LOS ALAMOS, N.M., January 10, 2019--Intentionally "squashing" colloidal quantum dots during chemical synthesis creates dots capable of stable, "blink-free" light emission that is fully comparable with the light produced by dots made with more complex processes.
New research at Los Alamos National Laboratory suggests that the strained colloidal quantum dots represent a viable alternative to presently employed nanoscale light sources, and they deserve exploration as single-particle, nanoscale light sources for optical "quantum" circuits, ultrasensitive sensors, and medical diagnostics.
"In addition to exhibiting greatly improved performance over traditional produced quantum dots, these new strained dots could offer unprecedented flexibility in manipulating their emission color, in combination with the unusually narrow, 'subthermal' linewidth," said Victor Klimov, lead Los Alamos researcher on the project.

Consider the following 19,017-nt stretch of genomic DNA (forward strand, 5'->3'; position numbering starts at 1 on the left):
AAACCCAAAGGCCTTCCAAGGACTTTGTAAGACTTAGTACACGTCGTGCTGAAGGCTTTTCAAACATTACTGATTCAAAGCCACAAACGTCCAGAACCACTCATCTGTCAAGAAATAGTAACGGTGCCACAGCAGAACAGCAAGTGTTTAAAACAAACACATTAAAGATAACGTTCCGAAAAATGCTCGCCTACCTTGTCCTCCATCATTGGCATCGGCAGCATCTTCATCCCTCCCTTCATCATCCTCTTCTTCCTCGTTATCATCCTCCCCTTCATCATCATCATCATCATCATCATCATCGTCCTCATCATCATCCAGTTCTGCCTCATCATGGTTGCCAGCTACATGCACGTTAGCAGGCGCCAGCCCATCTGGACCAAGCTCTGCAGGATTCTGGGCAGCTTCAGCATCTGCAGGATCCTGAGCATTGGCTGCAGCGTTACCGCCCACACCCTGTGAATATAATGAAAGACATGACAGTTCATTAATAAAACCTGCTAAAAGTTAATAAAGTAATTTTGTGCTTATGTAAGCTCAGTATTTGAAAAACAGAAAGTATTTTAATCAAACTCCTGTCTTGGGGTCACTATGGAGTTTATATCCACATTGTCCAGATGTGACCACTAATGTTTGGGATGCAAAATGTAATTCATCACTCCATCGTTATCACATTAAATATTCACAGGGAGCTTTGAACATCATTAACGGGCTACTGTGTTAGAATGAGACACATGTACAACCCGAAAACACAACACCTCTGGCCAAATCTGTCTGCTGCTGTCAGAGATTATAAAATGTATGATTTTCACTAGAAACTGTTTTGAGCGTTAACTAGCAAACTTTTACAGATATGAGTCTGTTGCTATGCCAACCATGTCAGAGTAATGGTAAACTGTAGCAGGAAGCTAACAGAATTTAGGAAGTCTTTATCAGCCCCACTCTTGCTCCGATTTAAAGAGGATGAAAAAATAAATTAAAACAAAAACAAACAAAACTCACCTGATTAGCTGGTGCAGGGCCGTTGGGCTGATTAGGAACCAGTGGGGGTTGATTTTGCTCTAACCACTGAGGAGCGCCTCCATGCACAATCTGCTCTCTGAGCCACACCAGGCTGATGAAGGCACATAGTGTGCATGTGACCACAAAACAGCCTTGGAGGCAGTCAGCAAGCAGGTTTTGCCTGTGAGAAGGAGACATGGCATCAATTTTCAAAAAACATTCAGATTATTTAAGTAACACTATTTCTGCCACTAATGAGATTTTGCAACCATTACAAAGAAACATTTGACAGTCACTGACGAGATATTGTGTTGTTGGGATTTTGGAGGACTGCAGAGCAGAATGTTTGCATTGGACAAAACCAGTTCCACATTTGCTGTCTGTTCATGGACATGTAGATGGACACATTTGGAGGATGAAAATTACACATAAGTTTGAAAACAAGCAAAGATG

"The squashed dots also show compatibility with virtually any substrate or embedding medium as well as various chemical and biological environments."
The new colloidal processing techniques allow for preparation of virtually ideal quantum-dot emitters with nearly 100 percent emission quantum yields shown for a wide range of visible, infrared and ultraviolet wavelengths.
The next frontier is exploration of colloidal quantum dots as single-particle, nanoscale light sources.